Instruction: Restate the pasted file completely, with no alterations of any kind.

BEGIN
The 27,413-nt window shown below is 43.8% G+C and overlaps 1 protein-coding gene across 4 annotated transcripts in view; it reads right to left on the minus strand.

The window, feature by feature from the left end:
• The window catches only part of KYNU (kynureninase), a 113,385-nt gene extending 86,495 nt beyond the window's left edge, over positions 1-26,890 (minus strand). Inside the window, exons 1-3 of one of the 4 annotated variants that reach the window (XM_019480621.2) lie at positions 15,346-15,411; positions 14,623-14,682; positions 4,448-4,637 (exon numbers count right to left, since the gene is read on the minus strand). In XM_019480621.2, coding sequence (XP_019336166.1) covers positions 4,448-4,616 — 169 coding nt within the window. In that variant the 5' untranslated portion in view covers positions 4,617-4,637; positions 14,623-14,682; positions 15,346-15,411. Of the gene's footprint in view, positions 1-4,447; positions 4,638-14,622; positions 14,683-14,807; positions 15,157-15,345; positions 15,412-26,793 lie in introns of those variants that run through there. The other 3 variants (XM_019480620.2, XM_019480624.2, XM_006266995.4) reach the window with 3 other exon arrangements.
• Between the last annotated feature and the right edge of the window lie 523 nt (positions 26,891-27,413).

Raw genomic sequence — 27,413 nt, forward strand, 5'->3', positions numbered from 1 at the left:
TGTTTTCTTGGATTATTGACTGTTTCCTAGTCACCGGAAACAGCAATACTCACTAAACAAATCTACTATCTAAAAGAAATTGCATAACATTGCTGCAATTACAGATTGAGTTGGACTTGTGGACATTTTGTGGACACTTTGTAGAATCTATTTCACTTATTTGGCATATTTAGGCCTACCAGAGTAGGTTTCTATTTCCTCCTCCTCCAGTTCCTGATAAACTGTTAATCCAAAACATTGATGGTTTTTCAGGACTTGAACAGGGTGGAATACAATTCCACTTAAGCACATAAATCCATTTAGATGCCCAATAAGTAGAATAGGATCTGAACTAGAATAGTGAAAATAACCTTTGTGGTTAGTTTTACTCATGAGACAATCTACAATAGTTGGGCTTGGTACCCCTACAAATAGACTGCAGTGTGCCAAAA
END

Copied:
The 27,413-nt window shown below is 43.8% G+C and overlaps 1 protein-coding gene across 4 annotated transcripts in view; it reads right to left on the minus strand.

The window, feature by feature from the left end:
• The window catches only part of KYNU (kynureninase), a 113,385-nt gene extending 86,495 nt beyond the window's left edge, over positions 1-26,890 (minus strand). Inside the window, exons 1-3 of one of the 4 annotated variants that reach the window (XM_019480621.2) lie at positions 15,346-15,411; positions 14,623-14,682; positions 4,448-4,637 (exon numbers count right to left, since the gene is read on the minus strand). In XM_019480621.2, coding sequence (XP_019336166.1) covers positions 4,448-4,616 — 169 coding nt within the window. In that variant the 5' untranslated portion in view covers positions 4,617-4,637; positions 14,623-14,682; positions 15,346-15,411. Of the gene's footprint in view, positions 1-4,447; positions 4,638-14,622; positions 14,683-14,807; positions 15,157-15,345; positions 15,412-26,793 lie in introns of those variants that run through there. The other 3 variants (XM_019480620.2, XM_019480624.2, XM_006266995.4) reach the window with 3 other exon arrangements.
• Between the last annotated feature and the right edge of the window lie 523 nt (positions 26,891-27,413).

Raw genomic sequence — 27,413 nt, forward strand, 5'->3', positions numbered from 1 at the left:
TGTTTTCTTGGATTATTGACTGTTTCCTAGTCACCGGAAACAGCAATACTCACTAAACAAATCTACTATCTAAAAGAAATTGCATAACATTGCTGCAATTACAGATTGAGTTGGACTTGTGGACATTTTGTGGACACTTTGTAGAATCTATTTCACTTATTTGGCATATTTAGGCCTACCAGAGTAGGTTTCTATTTCCTCCTCCTCCAGTTCCTGATAAACTGTTAATCCAAAACATTGATGGTTTTTCAGGACTTGAACAGGGTGGAATACAATTCCACTTAAGCACATAAATCCATTTAGATGCCCAATAAGTAGAATAGGATCTGAACTAGAATAGTGAAAATAACCTTTGTGGTTAGTTTTACTCATGAGACAATCTACAATAGTTGGGCTTGGTACCCCTACAAATAGACTGCAGTGTGCCAAAA